Easy ridin’ through Russia for USFK civilians
July 5, 2006
YONGSAN GARRISON, South Korea — Twenty years ago, Robert Soska never imagined he would one day be sitting proudly atop his Harley-Davidson in Lenin Square in Khabarovsk, Russia, swapping patches with Russian bikers.
Soska and eight others, mostly contractors and retired servicemembers, say they are the first U.S. Forces Korea personnel with registered motorcycles to do just that. After months of planning, their 1,604-mile odyssey took them from Seoul to Khabarovsk, from May 29 to June 4.
The Americans and their three Honda Gold Wings, two Harley-Davidson Road Kings, BMW 1200 SRT and Lehman Trike were instant local celebrities wherever they went, said Soska, a civilian with the 201st Signal Company.
“We’d pull into a filling station and it would be like a ghost town,” Soska said. But then, “somebody would get on a cell phone … and 20 minutes later, 20 or 30 people would show up to see the bikes.”
Their ride made Russian newspapers and broadcast newscasts, Soska said. Russian soldiers, children and passers-by alike came for pictures of the bikes. Some didn’t have their own cameras; they were happy just to be subjects in the group’s vacation memories.
Since June 1 is a traditional day for marriage in Russia, several brides in white gowns struck their best “Easy Rider” poses. One of the riders, defense contractor Larry Erickson, was celebrating his first anniversary with his wife, Natasha, a Khabarovsk native.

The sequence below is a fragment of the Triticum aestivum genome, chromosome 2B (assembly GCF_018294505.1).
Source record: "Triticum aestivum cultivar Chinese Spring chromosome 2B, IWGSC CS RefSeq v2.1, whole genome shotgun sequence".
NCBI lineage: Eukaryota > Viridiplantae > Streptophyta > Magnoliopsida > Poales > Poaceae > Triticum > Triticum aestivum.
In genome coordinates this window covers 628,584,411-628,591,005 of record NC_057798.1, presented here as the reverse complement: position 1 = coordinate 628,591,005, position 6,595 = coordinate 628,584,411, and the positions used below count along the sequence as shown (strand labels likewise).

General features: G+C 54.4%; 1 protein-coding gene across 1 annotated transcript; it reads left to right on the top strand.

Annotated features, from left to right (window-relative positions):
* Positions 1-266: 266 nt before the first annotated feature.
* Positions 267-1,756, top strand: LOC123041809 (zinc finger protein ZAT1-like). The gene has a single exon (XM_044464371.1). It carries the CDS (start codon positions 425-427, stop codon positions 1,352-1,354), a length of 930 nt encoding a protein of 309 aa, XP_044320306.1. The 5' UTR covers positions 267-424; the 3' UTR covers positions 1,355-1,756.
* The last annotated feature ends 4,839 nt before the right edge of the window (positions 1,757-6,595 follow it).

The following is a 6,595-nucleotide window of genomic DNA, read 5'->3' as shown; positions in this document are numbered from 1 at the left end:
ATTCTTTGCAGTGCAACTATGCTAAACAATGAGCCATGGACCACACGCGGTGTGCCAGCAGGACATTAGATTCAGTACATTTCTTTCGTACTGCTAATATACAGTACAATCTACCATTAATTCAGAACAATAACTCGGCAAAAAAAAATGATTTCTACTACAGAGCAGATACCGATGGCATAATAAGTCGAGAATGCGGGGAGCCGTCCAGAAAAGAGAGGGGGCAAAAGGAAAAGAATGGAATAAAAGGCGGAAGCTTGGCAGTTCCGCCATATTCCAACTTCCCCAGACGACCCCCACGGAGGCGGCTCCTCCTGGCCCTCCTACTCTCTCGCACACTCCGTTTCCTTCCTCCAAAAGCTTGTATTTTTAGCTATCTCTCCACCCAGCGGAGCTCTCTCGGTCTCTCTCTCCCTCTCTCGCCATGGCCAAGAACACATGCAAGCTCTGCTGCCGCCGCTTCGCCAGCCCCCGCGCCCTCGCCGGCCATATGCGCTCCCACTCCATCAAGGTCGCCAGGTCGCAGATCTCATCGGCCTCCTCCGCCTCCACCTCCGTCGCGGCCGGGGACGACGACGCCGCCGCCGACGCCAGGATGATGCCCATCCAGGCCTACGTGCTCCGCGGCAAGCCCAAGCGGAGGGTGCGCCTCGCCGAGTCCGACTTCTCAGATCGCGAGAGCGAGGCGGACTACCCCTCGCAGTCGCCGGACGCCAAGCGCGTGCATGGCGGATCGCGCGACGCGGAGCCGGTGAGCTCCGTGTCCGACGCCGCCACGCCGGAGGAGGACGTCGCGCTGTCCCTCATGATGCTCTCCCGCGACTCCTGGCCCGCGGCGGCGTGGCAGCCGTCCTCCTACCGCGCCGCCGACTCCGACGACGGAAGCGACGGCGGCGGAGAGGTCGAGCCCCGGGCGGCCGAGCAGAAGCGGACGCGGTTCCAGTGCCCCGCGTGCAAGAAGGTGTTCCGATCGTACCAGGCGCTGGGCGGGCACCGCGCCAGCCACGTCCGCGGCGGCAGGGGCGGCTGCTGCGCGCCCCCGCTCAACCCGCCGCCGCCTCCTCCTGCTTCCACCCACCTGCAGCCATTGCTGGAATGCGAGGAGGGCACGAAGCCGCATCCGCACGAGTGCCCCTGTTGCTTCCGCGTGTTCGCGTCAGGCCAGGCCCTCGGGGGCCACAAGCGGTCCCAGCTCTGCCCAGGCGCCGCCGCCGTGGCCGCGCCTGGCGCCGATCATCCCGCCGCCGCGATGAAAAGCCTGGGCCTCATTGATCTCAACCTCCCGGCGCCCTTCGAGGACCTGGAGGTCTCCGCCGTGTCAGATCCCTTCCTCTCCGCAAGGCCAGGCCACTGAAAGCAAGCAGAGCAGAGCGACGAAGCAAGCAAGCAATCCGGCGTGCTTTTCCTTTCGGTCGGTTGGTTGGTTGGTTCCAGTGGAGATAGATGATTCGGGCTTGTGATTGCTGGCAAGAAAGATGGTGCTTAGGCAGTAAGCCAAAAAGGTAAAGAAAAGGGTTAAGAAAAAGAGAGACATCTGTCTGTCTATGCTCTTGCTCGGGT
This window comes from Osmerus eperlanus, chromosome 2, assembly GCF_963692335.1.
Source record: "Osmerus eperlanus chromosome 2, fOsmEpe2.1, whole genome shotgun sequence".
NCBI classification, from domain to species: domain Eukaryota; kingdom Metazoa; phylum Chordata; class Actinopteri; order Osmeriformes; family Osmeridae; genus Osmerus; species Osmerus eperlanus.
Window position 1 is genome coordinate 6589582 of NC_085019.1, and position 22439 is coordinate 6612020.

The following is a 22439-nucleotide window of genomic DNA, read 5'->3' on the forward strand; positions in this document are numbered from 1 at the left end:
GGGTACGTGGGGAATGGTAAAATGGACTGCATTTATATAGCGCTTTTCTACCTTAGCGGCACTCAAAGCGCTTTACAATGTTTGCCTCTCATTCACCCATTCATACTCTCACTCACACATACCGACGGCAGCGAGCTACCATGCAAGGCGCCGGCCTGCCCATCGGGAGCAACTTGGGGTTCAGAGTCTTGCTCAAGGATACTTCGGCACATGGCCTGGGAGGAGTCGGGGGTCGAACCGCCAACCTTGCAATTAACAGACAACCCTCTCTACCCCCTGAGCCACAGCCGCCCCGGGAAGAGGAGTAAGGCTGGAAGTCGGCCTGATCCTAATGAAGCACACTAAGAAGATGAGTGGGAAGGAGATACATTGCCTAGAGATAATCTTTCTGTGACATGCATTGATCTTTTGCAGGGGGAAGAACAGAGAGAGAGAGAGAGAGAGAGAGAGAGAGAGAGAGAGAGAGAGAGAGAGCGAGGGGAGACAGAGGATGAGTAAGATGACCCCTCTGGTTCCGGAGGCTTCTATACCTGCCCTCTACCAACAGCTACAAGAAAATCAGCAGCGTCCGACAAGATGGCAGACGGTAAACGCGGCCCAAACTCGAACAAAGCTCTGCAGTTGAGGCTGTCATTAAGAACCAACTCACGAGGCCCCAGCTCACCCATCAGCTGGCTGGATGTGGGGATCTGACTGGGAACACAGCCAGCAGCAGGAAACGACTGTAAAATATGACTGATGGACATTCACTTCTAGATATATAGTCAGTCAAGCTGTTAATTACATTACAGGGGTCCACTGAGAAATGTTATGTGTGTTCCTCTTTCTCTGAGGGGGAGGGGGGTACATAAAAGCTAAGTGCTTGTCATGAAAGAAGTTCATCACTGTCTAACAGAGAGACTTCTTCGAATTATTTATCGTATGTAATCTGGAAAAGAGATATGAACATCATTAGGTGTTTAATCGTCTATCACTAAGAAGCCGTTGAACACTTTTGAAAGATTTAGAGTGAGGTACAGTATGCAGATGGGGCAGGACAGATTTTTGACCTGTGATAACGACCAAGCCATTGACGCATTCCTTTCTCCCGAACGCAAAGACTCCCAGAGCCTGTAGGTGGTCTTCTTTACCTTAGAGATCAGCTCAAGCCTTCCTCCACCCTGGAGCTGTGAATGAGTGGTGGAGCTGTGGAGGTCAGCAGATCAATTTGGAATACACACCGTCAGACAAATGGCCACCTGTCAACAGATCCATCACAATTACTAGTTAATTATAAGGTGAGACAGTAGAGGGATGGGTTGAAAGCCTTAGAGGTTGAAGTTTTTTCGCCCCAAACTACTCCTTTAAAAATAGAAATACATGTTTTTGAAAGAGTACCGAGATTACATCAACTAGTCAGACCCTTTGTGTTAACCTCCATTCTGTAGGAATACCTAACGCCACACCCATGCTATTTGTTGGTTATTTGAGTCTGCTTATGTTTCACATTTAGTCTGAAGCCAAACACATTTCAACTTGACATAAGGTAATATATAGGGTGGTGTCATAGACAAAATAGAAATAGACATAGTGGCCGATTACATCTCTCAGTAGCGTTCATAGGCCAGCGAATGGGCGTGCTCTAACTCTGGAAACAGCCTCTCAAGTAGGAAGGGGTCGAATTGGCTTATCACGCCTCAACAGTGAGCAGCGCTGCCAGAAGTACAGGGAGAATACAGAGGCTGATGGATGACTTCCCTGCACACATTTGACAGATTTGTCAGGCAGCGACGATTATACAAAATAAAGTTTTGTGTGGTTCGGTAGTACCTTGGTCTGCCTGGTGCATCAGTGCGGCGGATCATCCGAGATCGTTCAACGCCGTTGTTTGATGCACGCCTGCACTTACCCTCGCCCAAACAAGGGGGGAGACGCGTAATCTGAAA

The trip began with an overnight ferry from Sokcho in eastern South Korea. They arrived at Zarubino, a Russian town not far from the Chinese and North Korean borders.
From Zarubino, they rode to Vladivostok. The road ran only 150 miles, but took eight hours thanks to the treacherous mud bogs and bumps along the way.
“Cruising bikes aren’t really meant to go off-road, but we proved that all of them could do it,” said defense contractor Doug Fenwick, who took his wife, Sun-hwa.
Civilians Dave Darby, Clay Allison, Dave New and Bruce Taylor, and two Russian interpreters, rounded out the group, which rode the whole trip without a support vehicle.
The 500 miles from Vladivostok to Khabarovsk, accomplished in one day, were far more pleasant a ride than that first road, they said. The roads were well paved and reminded some riders of the upper midwestern United States — very clean, with lots of trees and lakes dotting the countryside.
Every step of the way, the group met Russians who welcomed them, invited them to stay in their homes and generally just wanted to be a part of the spectacle.
“There was one guy, he said, ‘Never in my wildest dreams did I think I’d be on a Harley-Davidson in my hometown,’” Soska said.
Some of the bikers say they didn’t know each other well before the trip; however, the bonding on that long haul was one of the best parts of the journey, they said.
“It was one of the high points of my life,” Fenwick said with a big grin. “Now if I can just win that Nobel Prize … .”